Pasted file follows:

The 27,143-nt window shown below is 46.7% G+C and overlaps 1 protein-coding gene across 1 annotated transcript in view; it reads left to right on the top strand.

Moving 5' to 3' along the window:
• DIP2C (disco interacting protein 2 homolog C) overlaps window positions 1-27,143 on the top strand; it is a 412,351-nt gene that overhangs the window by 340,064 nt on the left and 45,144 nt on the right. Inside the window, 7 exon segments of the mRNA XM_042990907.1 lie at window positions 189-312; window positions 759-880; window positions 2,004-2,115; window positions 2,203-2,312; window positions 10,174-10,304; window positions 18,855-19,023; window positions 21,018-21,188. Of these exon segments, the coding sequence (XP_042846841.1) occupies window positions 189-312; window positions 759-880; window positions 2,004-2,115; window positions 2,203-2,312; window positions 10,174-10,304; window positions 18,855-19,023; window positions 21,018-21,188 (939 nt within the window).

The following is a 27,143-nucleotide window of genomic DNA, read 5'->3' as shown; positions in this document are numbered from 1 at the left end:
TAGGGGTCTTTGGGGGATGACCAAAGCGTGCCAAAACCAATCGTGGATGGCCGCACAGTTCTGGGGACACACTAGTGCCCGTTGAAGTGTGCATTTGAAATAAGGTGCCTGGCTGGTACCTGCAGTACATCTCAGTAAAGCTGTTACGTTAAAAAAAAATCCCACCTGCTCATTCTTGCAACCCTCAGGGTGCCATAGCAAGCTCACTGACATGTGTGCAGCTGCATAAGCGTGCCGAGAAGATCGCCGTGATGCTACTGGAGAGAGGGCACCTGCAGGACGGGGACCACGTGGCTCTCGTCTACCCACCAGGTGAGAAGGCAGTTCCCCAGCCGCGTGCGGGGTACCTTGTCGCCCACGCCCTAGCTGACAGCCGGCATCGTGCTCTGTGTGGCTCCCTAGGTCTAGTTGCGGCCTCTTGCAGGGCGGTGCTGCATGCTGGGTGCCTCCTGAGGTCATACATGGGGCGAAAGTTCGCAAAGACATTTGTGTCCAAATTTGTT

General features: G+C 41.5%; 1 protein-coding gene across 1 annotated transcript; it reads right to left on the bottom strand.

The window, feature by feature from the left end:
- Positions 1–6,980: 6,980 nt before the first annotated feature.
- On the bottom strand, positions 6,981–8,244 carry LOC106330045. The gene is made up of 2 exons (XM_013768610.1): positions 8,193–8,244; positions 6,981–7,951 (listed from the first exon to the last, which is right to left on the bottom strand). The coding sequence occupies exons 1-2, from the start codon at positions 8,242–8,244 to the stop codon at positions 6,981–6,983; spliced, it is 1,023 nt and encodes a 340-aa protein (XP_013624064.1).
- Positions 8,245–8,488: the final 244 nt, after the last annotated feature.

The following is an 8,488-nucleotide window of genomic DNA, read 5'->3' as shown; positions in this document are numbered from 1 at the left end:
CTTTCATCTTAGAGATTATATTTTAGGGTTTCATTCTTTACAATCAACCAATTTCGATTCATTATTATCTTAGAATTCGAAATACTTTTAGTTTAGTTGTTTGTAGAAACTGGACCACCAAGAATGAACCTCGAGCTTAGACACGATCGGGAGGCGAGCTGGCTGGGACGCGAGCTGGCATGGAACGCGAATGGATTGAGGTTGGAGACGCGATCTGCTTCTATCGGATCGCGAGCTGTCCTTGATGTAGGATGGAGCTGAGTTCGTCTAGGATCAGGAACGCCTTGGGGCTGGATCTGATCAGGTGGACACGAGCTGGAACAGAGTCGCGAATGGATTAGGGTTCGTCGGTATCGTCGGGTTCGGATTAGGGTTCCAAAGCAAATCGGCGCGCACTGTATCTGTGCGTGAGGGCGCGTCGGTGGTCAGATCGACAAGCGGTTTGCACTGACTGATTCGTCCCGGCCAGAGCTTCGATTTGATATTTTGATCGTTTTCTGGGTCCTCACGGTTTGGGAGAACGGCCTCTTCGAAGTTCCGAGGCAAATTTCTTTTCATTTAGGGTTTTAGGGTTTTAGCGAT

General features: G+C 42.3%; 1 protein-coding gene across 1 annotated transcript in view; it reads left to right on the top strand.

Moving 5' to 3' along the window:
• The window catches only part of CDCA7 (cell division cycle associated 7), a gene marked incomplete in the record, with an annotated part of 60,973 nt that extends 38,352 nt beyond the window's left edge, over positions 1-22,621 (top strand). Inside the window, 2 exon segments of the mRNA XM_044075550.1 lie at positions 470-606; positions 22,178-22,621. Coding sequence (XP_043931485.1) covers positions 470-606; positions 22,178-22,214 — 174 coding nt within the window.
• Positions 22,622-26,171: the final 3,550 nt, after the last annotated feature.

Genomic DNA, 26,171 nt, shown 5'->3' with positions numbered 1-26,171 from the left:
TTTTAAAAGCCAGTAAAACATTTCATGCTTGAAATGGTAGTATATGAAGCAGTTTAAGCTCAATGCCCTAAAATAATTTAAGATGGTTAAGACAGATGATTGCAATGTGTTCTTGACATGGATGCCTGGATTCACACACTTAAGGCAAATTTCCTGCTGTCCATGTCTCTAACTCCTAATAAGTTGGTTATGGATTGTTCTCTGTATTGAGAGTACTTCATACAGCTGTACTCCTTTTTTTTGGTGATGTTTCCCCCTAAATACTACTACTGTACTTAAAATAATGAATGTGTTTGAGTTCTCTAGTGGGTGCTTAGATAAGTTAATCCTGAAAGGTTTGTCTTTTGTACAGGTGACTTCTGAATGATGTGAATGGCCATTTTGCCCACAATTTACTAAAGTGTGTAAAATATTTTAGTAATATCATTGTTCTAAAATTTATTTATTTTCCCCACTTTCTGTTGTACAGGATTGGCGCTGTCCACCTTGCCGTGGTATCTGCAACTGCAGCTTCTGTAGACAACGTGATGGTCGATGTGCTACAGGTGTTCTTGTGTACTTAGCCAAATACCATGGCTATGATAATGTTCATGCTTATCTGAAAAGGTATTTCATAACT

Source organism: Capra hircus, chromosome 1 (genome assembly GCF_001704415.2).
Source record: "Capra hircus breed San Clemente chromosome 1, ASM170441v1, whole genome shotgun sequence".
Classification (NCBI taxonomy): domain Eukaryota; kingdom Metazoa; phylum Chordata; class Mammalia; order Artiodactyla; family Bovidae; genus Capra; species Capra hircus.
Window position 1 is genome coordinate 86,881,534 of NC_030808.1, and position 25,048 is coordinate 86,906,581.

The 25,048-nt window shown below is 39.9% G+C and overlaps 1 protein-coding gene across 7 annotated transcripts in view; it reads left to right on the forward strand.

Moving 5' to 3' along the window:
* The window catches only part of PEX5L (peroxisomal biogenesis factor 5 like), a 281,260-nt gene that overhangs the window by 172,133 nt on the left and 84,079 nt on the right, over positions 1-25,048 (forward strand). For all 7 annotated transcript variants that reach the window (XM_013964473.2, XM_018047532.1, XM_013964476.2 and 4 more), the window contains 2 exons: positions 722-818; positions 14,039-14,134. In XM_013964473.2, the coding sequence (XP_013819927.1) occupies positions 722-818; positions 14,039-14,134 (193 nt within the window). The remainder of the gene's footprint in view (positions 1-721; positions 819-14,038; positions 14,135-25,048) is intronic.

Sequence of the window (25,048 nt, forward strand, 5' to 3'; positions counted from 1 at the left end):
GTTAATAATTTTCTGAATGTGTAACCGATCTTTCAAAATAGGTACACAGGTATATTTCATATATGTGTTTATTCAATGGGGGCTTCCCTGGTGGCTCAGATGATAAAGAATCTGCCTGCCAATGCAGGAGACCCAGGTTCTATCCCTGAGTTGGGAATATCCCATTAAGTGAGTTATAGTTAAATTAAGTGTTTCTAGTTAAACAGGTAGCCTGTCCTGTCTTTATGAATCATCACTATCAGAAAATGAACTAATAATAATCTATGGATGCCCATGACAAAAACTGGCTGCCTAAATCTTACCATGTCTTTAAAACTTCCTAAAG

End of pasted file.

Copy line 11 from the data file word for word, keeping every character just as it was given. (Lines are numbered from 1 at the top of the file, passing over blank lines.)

The following is an 8,488-nucleotide window of genomic DNA, read 5'->3' as shown; positions in this document are numbered from 1 at the left end: